June 6, 2016: BMC Medicine
Thibaud Gruber, Timothée Poisot, Klaus Zuberbühler, William Hoppitt, Catherine Hobaiter
For years, the animal culture debate has been dominated by the puzzling absence of direct evidence for social transmission of behavioral innovations in the flagship species of animal culture, the common chimpanzee. Although social learning of novel behaviors has been documented in captivity, critics argue that these findings lack ecological validity and therefore may not be relevant for understanding the evolution of culture. For the wild, it is possible that group-specific behavioral differences emerge because group members respond individually to unspecified environmental differences, rather than learning from each other...
March 2015: Communicative & Integrative Biology
Diogo Ayres-de-Campos, Catherine Y Spong, Edwin Chandraharan
No abstract text is available yet for this article.
October 2015: International Journal of Gynaecology and Obstetrics
Alan E Guttmacher, Catherine Y Spong
No abstract text is available yet for this article.
October 2015: American Journal of Obstetrics and Gynecology
Vernon Reynolds, Andrew W Lloyd, Christopher J English, Peter Lyons, Howard Dodd, Catherine Hobaiter, Nicholas Newton-Fisher, Caroline Mullins, Noemie Lamon, Anne Marijke Schel, Brittany Fallon
Chimpanzees of the Sonso community, Budongo Forest, Uganda were observed eating clay and drinking clay-water from waterholes. We show that clay, clay-rich water, and clay obtained with leaf sponges, provide a range of minerals in different concentrations. The presence of aluminium in the clay consumed indicates that it takes the form of kaolinite. We discuss the contribution of clay geophagy to the mineral intake of the Sonso chimpanzees and show that clay eaten using leaf sponges is particularly rich in minerals...
2015: PloS One
Catherine Y Spong
Education of providers and patients on the importance of vaginal delivery, for the current pregnancy as well as future pregnancies, is essential to reverse the current trend of primary cesareans. When discussing cesarean with patients, counseling should include the effect on subsequent pregnancy risks including the possibility of uterine rupture and placentation abnormalities. In addition, counseling must include the concept that normal labor takes time. Re-education on the natural process of labor, the importance of allowing the time needed, and patience with the duration of pregnancy and process of labor is essential...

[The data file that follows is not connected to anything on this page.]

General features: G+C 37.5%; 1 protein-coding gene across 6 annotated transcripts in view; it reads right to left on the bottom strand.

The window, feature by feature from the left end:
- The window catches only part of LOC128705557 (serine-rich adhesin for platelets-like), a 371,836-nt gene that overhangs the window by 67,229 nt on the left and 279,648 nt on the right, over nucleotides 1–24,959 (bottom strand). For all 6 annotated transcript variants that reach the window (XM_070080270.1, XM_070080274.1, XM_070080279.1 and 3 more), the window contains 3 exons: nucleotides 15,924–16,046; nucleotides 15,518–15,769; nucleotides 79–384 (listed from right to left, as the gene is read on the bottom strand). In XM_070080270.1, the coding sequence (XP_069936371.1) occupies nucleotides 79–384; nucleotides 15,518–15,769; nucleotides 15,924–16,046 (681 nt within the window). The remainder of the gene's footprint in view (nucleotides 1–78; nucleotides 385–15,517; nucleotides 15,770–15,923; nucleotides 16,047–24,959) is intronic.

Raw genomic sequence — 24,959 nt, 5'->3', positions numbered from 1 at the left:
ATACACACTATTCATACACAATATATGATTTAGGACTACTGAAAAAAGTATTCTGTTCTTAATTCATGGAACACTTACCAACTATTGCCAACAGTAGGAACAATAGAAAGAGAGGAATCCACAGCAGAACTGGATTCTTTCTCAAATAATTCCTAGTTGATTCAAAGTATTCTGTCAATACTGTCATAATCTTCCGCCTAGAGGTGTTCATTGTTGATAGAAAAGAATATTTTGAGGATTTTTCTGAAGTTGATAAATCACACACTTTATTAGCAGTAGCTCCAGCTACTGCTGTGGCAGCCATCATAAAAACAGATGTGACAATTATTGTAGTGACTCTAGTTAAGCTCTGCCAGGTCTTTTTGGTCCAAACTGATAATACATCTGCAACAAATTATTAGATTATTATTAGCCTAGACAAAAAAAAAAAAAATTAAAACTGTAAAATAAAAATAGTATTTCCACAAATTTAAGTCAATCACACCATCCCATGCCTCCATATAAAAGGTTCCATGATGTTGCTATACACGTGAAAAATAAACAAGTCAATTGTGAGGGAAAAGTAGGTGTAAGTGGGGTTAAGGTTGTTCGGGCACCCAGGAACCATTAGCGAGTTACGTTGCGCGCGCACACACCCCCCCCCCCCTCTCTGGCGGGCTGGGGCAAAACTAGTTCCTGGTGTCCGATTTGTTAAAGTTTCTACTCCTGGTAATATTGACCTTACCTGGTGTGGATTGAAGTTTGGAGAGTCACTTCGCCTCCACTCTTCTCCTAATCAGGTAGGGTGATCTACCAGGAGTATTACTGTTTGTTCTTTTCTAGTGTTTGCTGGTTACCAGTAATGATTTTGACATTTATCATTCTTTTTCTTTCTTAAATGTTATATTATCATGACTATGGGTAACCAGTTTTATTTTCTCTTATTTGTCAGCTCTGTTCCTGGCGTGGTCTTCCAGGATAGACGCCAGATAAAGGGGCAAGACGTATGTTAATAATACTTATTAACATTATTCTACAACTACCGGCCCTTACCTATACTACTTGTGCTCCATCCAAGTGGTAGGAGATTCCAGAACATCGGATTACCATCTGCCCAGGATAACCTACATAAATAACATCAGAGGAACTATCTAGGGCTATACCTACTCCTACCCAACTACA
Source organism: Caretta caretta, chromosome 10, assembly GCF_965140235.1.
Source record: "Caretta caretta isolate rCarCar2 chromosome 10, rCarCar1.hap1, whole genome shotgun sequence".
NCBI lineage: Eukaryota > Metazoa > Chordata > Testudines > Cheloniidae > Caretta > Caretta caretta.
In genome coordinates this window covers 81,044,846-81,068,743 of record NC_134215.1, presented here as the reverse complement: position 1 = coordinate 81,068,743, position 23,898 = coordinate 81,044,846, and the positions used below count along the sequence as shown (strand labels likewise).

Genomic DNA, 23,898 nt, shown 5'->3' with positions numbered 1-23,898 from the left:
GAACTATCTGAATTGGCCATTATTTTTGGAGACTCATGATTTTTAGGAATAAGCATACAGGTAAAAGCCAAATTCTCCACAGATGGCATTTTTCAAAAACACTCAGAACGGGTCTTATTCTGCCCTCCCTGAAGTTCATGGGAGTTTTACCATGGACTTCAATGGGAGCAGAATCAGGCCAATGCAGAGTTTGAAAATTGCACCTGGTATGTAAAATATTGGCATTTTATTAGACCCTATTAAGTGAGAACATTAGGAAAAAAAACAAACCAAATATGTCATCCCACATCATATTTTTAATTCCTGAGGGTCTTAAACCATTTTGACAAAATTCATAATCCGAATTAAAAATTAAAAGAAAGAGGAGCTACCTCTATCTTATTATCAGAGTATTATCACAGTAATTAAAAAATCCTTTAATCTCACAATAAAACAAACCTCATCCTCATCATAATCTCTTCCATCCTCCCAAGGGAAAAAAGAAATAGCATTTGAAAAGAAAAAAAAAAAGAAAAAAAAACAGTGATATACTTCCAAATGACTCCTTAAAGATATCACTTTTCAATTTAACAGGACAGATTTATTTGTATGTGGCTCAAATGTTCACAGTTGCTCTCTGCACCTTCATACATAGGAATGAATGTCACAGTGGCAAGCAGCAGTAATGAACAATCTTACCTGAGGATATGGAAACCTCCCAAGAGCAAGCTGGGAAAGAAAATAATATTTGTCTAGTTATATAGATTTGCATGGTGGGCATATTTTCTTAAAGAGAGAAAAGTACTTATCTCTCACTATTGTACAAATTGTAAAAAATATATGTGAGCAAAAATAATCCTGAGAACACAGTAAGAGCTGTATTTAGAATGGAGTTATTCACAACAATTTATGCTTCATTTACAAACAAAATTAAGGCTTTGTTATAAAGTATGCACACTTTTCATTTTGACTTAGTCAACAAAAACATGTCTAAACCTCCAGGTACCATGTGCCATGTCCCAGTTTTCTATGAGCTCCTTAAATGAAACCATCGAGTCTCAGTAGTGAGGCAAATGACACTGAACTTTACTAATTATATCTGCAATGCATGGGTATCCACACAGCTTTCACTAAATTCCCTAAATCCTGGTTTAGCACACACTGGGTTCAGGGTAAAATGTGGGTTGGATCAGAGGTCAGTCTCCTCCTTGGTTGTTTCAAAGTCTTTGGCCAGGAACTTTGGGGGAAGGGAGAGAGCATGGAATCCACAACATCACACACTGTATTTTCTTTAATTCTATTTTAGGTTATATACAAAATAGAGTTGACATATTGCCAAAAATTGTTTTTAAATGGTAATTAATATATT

June 2015: Obstetrics and Gynecology Clinics of North America
Catherine Hobaiter, Timothée Poisot, Klaus Zuberbühler, William Hoppitt, Thibaud Gruber
Social network analysis methods have made it possible to test whether novel behaviors in animals spread through individual or social learning. To date, however, social network analysis of wild populations has been limited to static models that cannot precisely reflect the dynamics of learning, for instance, the impact of multiple observations across time. Here, we present a novel dynamic version of network analysis that is capable of capturing temporal aspects of acquisition--that is, how successive observations by an individual influence its acquisition of the novel behavior...
September 2014: PLoS Biology
Amanda L Horton, Yinglei Lai, Dwight J Rouse, Catherine Y Spong, Kenneth J Leveno, Michael W Varner, Brian M Mercer, Jay D Iams, Ronald J Wapner, Yoram Sorokin, John M Thorp, Susan M Ramin, Fergal D Malone, Mary J O'Sullivan, Gary D V Hankins, Steve N Caritis
OBJECTIVE: This study aims to evaluate whether magnesium sulfate administration for neuroprotection prolongs latency in women with preterm premature rupture of membranes (PPROM) between 24 and 31(6/7) weeks' gestation. STUDY DESIGN: This is a secondary analysis of a randomized controlled trial of magnesium sulfate for prevention of cerebral palsy. Gravid women with a singleton pregnancy between 24 and 31(6/7) weeks' gestation with PPROM without evidence of labor were randomized to receive magnesium sulfate, administered intravenously as a 6-g bolus followed by a constant infusion of 2 g per hour up to 12 hours, or placebo...
March 2015: American Journal of Perinatology